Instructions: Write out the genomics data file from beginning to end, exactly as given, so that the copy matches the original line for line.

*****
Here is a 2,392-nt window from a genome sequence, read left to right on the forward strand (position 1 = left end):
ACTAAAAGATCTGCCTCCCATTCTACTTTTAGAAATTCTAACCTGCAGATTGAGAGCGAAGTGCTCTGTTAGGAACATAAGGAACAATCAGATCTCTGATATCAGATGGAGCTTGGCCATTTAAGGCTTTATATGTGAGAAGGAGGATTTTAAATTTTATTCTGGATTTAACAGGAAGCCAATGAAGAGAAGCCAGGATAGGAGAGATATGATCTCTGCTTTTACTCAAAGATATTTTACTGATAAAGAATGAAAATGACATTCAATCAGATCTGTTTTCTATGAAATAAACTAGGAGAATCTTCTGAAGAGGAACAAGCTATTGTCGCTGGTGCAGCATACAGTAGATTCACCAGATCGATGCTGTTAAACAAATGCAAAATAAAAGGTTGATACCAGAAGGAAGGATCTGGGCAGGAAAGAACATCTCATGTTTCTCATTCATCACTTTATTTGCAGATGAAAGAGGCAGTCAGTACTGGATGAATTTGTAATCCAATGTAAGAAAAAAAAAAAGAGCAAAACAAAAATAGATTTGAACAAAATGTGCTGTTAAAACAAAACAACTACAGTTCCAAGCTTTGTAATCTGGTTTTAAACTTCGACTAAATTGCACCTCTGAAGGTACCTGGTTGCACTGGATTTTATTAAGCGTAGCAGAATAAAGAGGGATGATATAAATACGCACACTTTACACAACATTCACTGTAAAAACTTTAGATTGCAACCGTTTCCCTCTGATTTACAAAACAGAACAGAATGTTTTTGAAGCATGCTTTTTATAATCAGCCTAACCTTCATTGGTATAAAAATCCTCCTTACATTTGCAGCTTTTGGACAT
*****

Here is a 2,392-nt window from a genome sequence, read left to right on the forward strand (position 1 = left end):
ACTAAAAGATCTGCCTCCCATTCTACTTTTAGAAATTCTAACCTGCAGATTGAGAGCGAAGTGCTCTGTTAGGAACATAAGGAACAATCAGATCTCTGATATCAGATGGAGCTTGGCCATTTAAGGCTTTATATGTGAGAAGGAGGATTTTAAATTTTATTCTGGATTTAACAGGAAGCCAATGAAGAGAAGCCAGGATAGGAGAGATATGATCTCTGCTTTTACTCAAAGATATTTTACTGATAAAGAATGAAAATGACATTCAATCAGATCTGTTTTCTATGAAATAAACTAGGAGAATCTTCTGAAGAGGAACAAGCTATTGTCGCTGGTGCAGCATACAGTAGATTCACCAGATCGATGCTGTTAAACAAATGCAAAATAAAAGGTTGATACCAGAAGGAAGGATCTGGGCAGGAAAGAACATCTCATGTTTCTCATTCATCACTTTATTTGCAGATGAAAGAGGCAGTCAGTACTGGATGAATTTGTAATCCAATGTAAGAAAAAAAAAAAGAGCAAAACAAAAATAGATTTGAACAAAATGTGCTGTTAAAACAAAACAACTACAGTTCCAAGCTTTGTAATCTGGTTTTAAACTTCGACTAAATTGCACCTCTGAAGGTACCTGGTTGCACTGGATTTTATTAAGCGTAGCAGAATAAAGAGGGATGATATAAATACGCACACTTTACACAACATTCACTGTAAAAACTTTAGATTGCAACCGTTTCCCTCTGATTTACAAAACAGAACAGAATGTTTTTGAAGCATGCTTTTTATAATCAGCCTAACCTTCATTGGTATAAAAATCCTCCTTACATTTGCAGCTTTTGGACAT